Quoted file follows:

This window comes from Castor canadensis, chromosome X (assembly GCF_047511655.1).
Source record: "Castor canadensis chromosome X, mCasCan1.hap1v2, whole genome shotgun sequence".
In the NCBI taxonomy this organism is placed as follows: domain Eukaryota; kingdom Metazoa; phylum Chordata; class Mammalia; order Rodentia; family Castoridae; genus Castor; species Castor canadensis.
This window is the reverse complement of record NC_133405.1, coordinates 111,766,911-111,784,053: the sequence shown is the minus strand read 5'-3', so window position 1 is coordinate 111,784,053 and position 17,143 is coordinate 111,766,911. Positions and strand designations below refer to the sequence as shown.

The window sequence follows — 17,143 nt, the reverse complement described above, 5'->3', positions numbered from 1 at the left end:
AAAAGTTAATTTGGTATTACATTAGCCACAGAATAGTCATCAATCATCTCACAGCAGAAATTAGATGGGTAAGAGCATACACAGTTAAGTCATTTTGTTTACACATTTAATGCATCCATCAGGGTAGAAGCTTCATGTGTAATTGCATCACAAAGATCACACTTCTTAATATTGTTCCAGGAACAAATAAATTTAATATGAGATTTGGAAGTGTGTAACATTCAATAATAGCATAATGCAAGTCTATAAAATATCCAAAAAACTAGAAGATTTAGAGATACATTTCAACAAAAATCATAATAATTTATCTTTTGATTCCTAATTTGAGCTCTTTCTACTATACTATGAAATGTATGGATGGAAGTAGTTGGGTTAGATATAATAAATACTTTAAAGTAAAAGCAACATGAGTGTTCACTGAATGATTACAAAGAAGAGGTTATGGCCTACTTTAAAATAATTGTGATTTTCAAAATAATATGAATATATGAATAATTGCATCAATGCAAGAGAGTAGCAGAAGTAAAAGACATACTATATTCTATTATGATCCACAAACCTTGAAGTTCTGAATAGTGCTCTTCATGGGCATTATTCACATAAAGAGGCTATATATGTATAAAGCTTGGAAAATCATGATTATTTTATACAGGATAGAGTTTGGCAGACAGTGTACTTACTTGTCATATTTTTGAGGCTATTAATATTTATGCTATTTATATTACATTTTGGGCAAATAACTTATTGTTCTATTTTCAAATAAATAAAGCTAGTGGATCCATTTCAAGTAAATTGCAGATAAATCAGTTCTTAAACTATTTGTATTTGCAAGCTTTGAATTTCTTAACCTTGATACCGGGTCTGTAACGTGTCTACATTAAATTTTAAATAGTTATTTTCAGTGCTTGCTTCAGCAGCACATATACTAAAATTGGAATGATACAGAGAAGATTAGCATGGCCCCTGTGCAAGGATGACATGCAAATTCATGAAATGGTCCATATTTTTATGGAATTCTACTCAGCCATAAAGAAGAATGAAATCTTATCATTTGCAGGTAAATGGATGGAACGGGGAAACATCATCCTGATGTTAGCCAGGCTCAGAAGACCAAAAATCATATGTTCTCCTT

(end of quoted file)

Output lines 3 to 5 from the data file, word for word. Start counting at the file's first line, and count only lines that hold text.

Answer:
In the NCBI taxonomy this organism is placed as follows: domain Eukaryota; kingdom Metazoa; phylum Chordata; class Mammalia; order Rodentia; family Castoridae; genus Castor; species Castor canadensis.
This window is the reverse complement of record NC_133405.1, coordinates 111,766,911-111,784,053: the sequence shown is the minus strand read 5'-3', so window position 1 is coordinate 111,784,053 and position 17,143 is coordinate 111,766,911. Positions and strand designations below refer to the sequence as shown.

The window sequence follows — 17,143 nt, the reverse complement described above, 5'->3', positions numbered from 1 at the left end: